Fireball image taken from Benicàssim, Castellón.
© @vicent_ibanyez
Fireball image taken from Benicàssim, Castellón.
At around 21:30 on Tuesday a "fireball" crossed the skies of Mallorca and witnesses who saw it the middle of the Serra de Tramuntana mountains, Deya and Soller, said it was on a north or west to south trajectory.

Francesc Xavier Salas from Deya described it as "an impressive fireball that showed very powerful sky blue light inside and an outer layer and tail with a greenish hue.

Thousands of meteors enter the earth's atmosphere every day but most of them are not seen by the public because they fall over the ocean or in remote areas.


Comment: Eh, but those aren't fireballs, which are much larger bolides than the ones they're talking about.


A fireball is a very bright meteor which ranges in colour from red to blue and its composition determines its colour; sodium produces a bright yellow light, nickel is green and magnesium is blue-white.

"This is the second one I've seen in my life, the last time was 43 years ago," said one witness.


Lluc Garcia, from Soller says he looked up at the sky by chance, just minutes before 21:30 and saw a large luminous sphere that was divided into seven or eight pieces.

Sources from the Institute of Space Sciences, which depend on the Consejo Superior de Investigaciones Científicas or the CSIC and the Institut d'Estudis Espacials de Catalunya or IEEC, have confirmed that their experts are working on the reconstruction of the trajectory and orbit of the fireball, which has been given the catalogue name, SPMN230221.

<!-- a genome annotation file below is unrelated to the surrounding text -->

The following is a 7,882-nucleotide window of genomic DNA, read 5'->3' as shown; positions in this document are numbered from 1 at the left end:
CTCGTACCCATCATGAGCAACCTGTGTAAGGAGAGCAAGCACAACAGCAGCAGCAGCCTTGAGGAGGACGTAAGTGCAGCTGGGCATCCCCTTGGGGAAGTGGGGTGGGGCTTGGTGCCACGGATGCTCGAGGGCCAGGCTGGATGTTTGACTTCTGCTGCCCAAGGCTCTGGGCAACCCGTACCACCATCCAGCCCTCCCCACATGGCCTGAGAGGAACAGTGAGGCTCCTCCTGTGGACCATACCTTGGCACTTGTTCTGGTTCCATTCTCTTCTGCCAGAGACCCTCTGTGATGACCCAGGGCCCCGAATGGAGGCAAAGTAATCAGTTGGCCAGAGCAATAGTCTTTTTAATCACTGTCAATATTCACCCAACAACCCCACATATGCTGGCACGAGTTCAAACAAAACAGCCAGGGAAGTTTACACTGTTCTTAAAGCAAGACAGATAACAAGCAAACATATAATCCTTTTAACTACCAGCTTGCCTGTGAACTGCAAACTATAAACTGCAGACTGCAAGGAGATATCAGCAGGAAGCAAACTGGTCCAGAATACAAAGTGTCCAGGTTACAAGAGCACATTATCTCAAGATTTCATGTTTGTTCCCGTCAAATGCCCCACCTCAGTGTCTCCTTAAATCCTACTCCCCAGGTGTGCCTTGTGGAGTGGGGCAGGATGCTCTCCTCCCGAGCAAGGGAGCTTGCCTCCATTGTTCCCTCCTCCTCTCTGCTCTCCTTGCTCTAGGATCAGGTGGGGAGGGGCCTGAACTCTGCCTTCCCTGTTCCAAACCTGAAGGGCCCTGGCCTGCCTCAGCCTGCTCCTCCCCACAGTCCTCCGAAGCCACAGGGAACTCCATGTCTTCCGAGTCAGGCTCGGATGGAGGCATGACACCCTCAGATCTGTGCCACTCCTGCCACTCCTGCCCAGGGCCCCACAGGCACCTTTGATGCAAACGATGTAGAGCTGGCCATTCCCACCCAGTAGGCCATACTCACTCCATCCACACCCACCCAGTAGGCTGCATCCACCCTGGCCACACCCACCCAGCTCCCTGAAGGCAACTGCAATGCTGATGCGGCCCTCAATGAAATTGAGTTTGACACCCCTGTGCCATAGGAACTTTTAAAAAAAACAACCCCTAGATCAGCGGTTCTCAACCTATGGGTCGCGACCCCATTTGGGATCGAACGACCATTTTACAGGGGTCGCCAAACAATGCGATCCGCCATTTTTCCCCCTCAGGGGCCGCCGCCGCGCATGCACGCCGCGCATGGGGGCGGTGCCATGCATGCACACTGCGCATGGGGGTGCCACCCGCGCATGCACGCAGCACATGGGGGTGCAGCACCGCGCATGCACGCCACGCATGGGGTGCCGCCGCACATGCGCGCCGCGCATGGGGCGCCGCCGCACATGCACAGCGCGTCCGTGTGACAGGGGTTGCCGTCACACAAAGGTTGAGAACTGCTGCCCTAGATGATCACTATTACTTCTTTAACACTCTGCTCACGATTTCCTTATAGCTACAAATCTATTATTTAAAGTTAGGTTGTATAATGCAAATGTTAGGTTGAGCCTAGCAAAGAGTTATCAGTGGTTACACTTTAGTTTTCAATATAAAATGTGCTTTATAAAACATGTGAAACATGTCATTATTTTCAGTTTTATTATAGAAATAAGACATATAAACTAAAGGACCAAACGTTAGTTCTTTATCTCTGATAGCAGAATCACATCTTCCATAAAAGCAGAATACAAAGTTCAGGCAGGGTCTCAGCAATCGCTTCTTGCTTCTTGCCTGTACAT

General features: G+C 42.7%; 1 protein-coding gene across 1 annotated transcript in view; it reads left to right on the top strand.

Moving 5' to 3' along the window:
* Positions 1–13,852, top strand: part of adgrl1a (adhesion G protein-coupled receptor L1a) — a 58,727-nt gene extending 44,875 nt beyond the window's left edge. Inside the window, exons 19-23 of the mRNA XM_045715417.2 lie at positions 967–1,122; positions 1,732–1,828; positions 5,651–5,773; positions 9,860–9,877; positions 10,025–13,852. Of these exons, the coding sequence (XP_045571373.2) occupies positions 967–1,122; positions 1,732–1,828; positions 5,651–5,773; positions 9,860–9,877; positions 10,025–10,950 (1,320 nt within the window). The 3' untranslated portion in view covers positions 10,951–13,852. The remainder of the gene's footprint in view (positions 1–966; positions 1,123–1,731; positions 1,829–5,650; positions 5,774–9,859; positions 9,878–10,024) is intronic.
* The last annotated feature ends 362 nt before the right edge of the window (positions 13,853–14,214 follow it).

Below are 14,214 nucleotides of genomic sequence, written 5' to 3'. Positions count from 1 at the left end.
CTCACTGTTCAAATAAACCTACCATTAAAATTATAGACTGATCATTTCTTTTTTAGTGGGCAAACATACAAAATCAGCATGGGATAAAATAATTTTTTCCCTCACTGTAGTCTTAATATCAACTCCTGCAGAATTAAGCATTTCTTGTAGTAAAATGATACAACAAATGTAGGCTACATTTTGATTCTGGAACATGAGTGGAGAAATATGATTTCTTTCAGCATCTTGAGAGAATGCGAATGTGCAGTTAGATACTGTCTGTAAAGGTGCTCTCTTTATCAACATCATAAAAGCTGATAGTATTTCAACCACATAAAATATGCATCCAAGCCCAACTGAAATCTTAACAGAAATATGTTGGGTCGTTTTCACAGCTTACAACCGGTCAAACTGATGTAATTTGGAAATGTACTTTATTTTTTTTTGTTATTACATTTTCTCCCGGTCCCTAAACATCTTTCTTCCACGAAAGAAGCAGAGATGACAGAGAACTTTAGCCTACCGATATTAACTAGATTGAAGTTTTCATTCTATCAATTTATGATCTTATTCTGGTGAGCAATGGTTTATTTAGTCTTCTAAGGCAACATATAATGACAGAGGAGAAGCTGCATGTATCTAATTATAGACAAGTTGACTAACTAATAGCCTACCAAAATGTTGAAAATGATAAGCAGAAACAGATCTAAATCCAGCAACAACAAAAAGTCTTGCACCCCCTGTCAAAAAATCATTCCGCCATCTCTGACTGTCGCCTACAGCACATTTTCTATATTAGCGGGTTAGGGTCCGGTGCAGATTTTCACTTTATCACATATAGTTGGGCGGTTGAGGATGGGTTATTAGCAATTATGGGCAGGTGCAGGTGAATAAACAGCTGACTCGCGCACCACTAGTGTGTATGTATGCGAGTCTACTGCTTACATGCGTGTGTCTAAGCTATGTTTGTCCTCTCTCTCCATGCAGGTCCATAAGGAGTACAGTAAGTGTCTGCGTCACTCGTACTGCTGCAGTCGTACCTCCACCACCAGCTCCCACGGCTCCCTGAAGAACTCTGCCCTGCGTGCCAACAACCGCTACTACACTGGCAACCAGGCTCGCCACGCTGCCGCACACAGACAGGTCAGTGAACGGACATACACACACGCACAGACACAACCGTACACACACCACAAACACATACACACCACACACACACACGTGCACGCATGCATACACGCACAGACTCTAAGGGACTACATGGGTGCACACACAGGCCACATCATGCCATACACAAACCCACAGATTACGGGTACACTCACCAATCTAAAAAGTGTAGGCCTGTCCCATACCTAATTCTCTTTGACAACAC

The Research Network of Fireballs & Meteorites recorded the fireball in several parts of the country on February 23: Andalusia, Aragon, Castilla-La Mancha, Catalonia, Community of Madrid, Valencian Community, Extremadura, Murcia and it was seen from an observation station in Ibiza. This video was taken by @vicent_ibanyez from Benicàssim in Castellón.

The scientific and outreach task of the Research Network is fundamental to monitoring the passage of fireballs in the sky.

A list of the main fireballs is on their website and Dr Josep Maria Trigo, Senior Scientist and I.P. of the Group of Meteorites, Minor Bodies & Planetary Sciences of the Institute of Space Sciences, keeps it up to date based on the records received from different nodes.

Around 500 fireballs are detected from 30 operating stations in Spain every year, but only the brightest ones appear on the list.